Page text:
Happier Than Ever proves there’s plenty Eilish and her brother still have yet to reveal.
“Do you know me?” Billie Eilish asks listeners at about the half-way point on her ironically-titled sophomore release, Happier Than Ever. She sounds dejected, almost defeated; she then proceeds to ask the question again, this time more vexingly: “Really know me?” Her voice, now distorted, is flat, yet her vocal’s resolve and prosaic lyricism firmly situates the song’s tension around the one-sided nature of parasocial relationships. She points out how people have opinions on her opinions, on her clothes, how she presents herself, how she dresses — she also makes an astute observation that even if you’re supposedly “on her side,” if you’re a grown adult, that’s still super weird — which makes the opening inquiry’s tone all the more acidic. One could reasonably compare this spoken-word interlude (“Not My Responsibility”) with another sonic respite of sorts: Radiohead’s “Fitter Happier,” which used a synthesized voice application to achieve the same numbing, fourth-wall breaking effect. But that track ended after a few minutes, and had SimpleText’s Fred vocalizing and authenticating a distanced affect; Eilish doesn’t allow listeners the ability to tune out after a few minutes, as she verbally accosts them over her brother’s routinely minimal production.
On an album that’s thematically defined by power dynamics — more specifically, about figures of authority abusing their control and influence within a cultural industry that’s predicated on exploiting young talent — this is a moment of self-reclamation, a more didactic one amidst some of the more anxious sentiments expressed elsewhere. Opener “Getting Older” serves as the introductory statement of sorts for the rest of the album: the track’s gentle, plodding synth beat is sparse and reserved, with Eilish’s vocals sounding frail and vulnerable — she laments both growing up and growing up in the public’s scrupulous eye, the crushing isolation that comes with newfound fame (“Which is ironic ’cause the strangers seem to want me more / Than anyone before”), and the personal trauma, usually inflicted by older men, that seems to accompany women as they enter into adulthood. It’s a lot to take in, all gracefully balanced across a pensive tempo — then a pitbull’s rabid growling crashes through, straight into “I Didn’t Change My Number.” It’s a devilish move that would have suited the Eilish’s siblings’ last studio album more naturally — which only makes sense on a track that’s more in tune with their last record’s sensibilities as well, with Billie vocally sashaying around the ensuing barking.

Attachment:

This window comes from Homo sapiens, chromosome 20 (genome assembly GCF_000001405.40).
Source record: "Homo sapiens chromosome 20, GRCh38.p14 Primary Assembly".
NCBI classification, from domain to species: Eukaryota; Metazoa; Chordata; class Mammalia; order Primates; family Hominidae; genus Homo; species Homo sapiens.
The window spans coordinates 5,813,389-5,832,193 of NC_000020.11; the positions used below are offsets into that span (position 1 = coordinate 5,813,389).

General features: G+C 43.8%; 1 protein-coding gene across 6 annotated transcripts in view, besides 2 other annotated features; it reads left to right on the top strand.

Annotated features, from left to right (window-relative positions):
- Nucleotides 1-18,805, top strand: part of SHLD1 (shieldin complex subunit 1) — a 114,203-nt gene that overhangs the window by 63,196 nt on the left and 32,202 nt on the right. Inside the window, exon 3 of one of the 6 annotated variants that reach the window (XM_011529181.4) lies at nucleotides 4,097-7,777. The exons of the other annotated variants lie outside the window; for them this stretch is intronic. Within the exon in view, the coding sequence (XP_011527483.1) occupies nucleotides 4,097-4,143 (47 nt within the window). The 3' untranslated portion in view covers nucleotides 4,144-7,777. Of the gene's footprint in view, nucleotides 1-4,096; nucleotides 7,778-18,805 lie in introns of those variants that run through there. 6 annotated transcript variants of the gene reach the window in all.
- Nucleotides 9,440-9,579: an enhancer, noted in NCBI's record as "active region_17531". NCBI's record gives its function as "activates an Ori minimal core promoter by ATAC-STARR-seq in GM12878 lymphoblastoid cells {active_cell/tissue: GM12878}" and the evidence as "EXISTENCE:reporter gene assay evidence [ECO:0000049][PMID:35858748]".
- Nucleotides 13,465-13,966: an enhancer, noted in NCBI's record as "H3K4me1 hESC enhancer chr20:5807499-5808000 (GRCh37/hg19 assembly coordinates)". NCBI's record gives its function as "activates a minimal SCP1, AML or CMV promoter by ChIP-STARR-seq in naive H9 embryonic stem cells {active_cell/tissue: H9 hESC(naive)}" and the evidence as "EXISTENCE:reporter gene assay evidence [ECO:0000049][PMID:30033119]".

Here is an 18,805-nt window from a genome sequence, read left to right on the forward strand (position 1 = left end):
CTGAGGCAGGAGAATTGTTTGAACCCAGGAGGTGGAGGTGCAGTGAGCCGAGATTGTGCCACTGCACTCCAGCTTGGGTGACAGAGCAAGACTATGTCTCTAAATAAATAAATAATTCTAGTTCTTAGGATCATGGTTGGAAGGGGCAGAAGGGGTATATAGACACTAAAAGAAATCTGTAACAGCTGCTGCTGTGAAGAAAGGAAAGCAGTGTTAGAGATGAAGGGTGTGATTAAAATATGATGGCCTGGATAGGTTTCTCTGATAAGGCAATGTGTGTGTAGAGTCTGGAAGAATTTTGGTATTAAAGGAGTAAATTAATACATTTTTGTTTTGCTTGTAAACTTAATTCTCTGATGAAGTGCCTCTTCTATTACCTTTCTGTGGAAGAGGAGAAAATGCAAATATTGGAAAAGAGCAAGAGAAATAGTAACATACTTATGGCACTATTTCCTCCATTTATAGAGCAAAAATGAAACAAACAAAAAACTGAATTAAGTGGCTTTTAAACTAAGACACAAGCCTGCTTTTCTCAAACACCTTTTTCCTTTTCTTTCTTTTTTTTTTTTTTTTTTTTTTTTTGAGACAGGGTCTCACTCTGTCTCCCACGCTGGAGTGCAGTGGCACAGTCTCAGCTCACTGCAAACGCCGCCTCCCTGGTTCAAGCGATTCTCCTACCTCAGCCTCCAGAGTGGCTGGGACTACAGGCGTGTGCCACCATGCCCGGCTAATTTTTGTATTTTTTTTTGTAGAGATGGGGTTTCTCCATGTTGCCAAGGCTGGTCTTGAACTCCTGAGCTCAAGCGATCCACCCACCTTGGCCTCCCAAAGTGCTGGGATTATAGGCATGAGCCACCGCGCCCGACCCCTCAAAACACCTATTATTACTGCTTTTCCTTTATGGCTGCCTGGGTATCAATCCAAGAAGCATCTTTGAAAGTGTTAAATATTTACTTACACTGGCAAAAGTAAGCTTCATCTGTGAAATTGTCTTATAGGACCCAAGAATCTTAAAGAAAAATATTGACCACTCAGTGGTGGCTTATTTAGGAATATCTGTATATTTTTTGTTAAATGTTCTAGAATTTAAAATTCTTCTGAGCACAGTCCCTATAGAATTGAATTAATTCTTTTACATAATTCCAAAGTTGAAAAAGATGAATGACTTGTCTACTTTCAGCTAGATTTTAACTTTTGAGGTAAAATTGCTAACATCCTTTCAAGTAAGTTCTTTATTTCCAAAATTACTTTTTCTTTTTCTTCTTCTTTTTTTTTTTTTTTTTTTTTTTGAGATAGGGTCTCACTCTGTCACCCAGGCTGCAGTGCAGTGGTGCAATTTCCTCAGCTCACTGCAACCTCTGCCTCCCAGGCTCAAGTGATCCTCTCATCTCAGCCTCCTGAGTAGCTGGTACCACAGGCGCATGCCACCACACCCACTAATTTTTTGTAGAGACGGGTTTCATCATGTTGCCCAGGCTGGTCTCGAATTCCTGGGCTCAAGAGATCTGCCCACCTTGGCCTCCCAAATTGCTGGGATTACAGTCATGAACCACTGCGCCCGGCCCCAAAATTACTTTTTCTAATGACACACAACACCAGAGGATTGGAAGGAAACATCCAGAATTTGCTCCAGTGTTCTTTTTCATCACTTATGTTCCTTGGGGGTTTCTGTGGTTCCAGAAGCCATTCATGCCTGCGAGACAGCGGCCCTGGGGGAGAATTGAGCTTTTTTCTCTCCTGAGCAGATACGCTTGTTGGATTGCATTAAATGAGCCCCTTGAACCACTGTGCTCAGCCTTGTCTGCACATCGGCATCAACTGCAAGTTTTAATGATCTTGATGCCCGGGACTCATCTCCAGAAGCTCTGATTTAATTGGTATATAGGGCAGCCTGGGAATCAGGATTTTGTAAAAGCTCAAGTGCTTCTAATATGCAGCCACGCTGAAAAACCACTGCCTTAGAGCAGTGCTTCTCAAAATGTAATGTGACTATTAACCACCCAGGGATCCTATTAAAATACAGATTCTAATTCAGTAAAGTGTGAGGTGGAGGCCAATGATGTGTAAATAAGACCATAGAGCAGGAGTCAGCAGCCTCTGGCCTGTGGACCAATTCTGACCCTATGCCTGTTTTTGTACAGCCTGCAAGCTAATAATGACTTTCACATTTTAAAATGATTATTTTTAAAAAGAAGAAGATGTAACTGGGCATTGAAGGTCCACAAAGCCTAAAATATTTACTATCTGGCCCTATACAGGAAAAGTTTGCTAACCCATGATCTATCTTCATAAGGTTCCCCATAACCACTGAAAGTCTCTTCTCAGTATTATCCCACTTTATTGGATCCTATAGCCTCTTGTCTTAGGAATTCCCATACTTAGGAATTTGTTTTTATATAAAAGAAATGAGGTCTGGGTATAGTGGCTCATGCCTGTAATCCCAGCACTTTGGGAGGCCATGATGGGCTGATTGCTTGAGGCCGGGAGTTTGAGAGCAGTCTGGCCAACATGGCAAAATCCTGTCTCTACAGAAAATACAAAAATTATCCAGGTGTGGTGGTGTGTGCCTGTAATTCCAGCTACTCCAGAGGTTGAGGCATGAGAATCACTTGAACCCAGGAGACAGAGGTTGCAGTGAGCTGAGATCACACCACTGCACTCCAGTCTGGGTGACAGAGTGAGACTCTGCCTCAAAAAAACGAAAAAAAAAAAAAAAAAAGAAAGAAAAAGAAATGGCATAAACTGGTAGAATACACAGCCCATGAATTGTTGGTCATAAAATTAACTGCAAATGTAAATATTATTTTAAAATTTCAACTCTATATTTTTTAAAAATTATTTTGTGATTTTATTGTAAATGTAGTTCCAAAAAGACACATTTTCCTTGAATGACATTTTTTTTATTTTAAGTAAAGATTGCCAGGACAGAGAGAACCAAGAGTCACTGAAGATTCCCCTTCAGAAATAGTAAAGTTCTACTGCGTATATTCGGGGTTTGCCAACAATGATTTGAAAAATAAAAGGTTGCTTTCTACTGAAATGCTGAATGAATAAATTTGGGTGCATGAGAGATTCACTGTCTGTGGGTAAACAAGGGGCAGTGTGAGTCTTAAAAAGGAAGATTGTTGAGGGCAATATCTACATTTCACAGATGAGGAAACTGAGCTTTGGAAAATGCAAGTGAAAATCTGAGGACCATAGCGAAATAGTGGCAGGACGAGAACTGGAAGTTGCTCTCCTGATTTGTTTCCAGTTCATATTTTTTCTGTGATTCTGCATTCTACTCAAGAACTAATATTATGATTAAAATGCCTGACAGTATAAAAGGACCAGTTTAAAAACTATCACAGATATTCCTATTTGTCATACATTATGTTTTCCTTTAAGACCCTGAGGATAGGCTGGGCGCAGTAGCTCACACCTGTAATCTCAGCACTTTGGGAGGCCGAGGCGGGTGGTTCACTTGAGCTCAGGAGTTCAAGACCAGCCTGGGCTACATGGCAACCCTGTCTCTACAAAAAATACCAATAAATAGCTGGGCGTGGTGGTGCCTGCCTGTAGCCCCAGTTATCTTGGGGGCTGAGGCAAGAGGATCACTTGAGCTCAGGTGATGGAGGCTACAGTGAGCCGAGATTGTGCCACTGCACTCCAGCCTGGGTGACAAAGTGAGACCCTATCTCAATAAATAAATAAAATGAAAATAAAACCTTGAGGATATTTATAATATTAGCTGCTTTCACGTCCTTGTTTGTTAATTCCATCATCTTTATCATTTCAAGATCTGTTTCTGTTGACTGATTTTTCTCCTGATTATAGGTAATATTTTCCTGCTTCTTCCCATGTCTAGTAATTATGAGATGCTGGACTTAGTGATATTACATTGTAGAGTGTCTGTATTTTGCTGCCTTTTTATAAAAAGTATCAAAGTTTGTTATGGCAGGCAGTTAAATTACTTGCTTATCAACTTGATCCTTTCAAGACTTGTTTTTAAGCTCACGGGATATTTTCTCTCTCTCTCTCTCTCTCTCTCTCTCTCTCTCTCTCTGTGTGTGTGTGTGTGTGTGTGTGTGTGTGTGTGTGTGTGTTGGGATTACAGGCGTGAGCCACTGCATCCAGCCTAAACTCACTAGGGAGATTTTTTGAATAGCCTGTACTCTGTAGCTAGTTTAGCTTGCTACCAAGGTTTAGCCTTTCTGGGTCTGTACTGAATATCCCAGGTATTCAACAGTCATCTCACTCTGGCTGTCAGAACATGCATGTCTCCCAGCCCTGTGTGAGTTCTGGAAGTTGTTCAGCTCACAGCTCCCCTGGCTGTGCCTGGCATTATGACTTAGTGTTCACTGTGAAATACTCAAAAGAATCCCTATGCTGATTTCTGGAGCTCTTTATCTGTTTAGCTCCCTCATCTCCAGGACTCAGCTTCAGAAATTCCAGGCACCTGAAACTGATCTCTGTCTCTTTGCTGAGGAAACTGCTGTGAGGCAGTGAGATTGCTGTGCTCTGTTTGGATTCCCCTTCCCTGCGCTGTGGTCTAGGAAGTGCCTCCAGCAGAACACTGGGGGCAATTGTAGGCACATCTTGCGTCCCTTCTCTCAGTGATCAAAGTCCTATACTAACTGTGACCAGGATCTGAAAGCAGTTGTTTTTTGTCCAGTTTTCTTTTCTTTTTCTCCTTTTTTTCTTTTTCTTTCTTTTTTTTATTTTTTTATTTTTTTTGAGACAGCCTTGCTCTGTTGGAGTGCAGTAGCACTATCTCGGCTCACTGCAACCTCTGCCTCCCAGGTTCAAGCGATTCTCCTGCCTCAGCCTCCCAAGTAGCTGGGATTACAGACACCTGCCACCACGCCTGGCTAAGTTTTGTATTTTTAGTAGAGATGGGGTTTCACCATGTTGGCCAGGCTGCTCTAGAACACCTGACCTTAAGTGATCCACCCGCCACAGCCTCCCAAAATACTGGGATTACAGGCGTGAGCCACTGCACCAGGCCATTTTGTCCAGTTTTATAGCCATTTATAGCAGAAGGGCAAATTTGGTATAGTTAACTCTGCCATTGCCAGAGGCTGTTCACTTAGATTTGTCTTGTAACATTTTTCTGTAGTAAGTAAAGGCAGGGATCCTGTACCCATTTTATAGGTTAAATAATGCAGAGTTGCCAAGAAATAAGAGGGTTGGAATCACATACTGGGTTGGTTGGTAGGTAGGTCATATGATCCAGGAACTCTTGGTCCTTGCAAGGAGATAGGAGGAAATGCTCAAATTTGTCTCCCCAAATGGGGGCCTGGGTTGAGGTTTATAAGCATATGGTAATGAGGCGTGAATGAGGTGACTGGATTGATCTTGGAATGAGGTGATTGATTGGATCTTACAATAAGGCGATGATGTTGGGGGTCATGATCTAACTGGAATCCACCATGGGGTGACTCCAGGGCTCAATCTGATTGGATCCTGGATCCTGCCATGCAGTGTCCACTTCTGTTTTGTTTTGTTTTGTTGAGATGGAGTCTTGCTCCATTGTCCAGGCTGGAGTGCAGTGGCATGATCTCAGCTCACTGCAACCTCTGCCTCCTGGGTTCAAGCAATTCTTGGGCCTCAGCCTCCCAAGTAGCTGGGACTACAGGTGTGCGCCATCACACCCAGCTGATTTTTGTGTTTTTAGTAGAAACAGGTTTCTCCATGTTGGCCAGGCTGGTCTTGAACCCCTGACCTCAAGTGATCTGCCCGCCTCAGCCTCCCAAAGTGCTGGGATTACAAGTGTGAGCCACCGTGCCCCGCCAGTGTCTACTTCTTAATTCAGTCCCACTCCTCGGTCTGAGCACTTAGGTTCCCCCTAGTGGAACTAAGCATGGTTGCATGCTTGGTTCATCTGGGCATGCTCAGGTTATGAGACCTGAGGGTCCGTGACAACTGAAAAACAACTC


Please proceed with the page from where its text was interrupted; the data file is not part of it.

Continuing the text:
This, “Therefore I Am,” “Lost Cause” (a track practically constructed around the idea of “what if we only had a bass guitar in the mix?”), and mischievous “NDA” — with it’s puckish violin strings plucking away — all pace themselves and fall into similar rhythms as the songs on When We All Fall Asleep, Where Do We Go?, but that’s about all those two records share on a compositional level. The remaining tracks vary in terms of musical genres (MPB on “Billie Bossa Nova”; acoustic folk on “Your Power”) and production styles (the stuttering vocal sample that comprises the beat of “Goldwing”), often radically swaying between these diverse modes with a sequencing order seemingly created to infuriate with how nonuniform it appears to operate. Undoubtedly, this is a result of the album’s slow roll-out, starting all the way back in mid-2020 with “My Future” — but what results is a constant work-in-progress that suits the arrested development of its central performer, one that’s somehow both sonically comprehensive while also concentrating its intimate songwriting efforts around a single individual’s affected experiences. On the beautiful, melancholic “Halley’s Comet,” the re-occurrence of a passing nebular mass turns into a play on words for how emotionally available one is; and on the album’s title track — which keeps building in intensity, with its drums banging louder and louder — she reverses the sentiment wholesale (“Just fuckin’ leave me alone”) against a lover who didn’t have time for her mom and now talks shit about her on the internet. In a sense, this takes us back to the first penetrating question, or at the bare minimum re-contextualizes it: “Do you know me?” Eilish, here once again, proves there’s plenty she and her brother still have yet to reveal.
Published as part of Album Roundup — July 2021 | Part 4.